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Baby Boomers Heading South in Droves (It's About Time...)

Chances are 50/50 that Boomers will trade their single-family home for a condo in the coming years, for a number of reasons.

Ft. Lauderdale, FL (PRWEB) January 15, 2006 -- According to The Palm Beach Post, in Palm Beach,Florida, The chances are 50/50 that Boomers will trade their single-family home for a condo in the coming years, a major Palm Beach County, Florida developer told the International Builders Show.

"Today's generation of workers are focused on family and social activities," said Jerry Starkey, president of WCI Communities, based in Bonita Springs. "In suburban communities, it's not uncommon to spend 1-1/2 hours each way commuting to work. That's destroying the quality of life."

To get out of that long commute, people are moving back to urban areas, Starkey said. Another multifamily expert agreed.

"If there's any way they can walk to the office, they'd rather do that," said Robert Koch, principal and director of Fugleberg Koch Architects of Orlando. "They don't want to live here and shop there and work over there."

The demand for condos also is increasing because of that demographic bulge, the Baby Boomers. There are 78 million people between the ages of 41 and 60, Starkey said, with as many as 3 million turning 50 every year.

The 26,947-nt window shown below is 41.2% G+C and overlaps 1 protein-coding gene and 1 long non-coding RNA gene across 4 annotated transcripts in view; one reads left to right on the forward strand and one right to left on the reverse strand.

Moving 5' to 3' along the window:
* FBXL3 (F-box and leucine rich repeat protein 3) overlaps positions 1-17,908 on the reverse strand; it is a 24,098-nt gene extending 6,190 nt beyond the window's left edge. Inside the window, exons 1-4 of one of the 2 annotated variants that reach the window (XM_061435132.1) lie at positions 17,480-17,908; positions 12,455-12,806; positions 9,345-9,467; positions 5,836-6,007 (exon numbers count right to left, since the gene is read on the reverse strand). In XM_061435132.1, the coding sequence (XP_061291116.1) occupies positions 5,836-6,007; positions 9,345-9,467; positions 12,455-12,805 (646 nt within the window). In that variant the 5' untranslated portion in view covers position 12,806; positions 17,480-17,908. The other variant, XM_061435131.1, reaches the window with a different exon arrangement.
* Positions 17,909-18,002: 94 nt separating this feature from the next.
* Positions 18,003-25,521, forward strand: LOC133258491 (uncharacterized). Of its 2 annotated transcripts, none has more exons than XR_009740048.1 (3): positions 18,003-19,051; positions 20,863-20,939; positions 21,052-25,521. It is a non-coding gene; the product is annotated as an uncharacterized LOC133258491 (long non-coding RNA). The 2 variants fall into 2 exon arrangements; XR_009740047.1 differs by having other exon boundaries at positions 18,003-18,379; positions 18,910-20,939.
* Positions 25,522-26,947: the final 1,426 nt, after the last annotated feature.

"They're in their peak earning years, they're going to inherit $1 trillion from parents and grandparents in the next decade and they're out there buying homes," he said.

Growth is focused back to the urban core, Starkey said, "which is driving the price of land through the roof because urban land is scarce."

With land costs so high, the only way to build affordable homes is to go vertical, he said. "We're going to end up with a 50/50 mix of multifamily and single-family (homes), which is a significant departure from past trends," he said.

To understand just how significant, consider this:

In 2004, the ratio of condo sales to single-family homes was about 1-to-7, according to the annual U.S. Census housing survey. Of all homes nationwide, there are 15 single-family houses to every condominium.

It's not just weary commuters who crave condos, though. Workers nearing retirement also find them attractive.

Nearly half of all people between the ages of 59 and 70 intend to move when they retire, according to a survey taken last year by Del Webb, which builds communities for "active adults." The main reason they're moving: They want a home with less maintenance.

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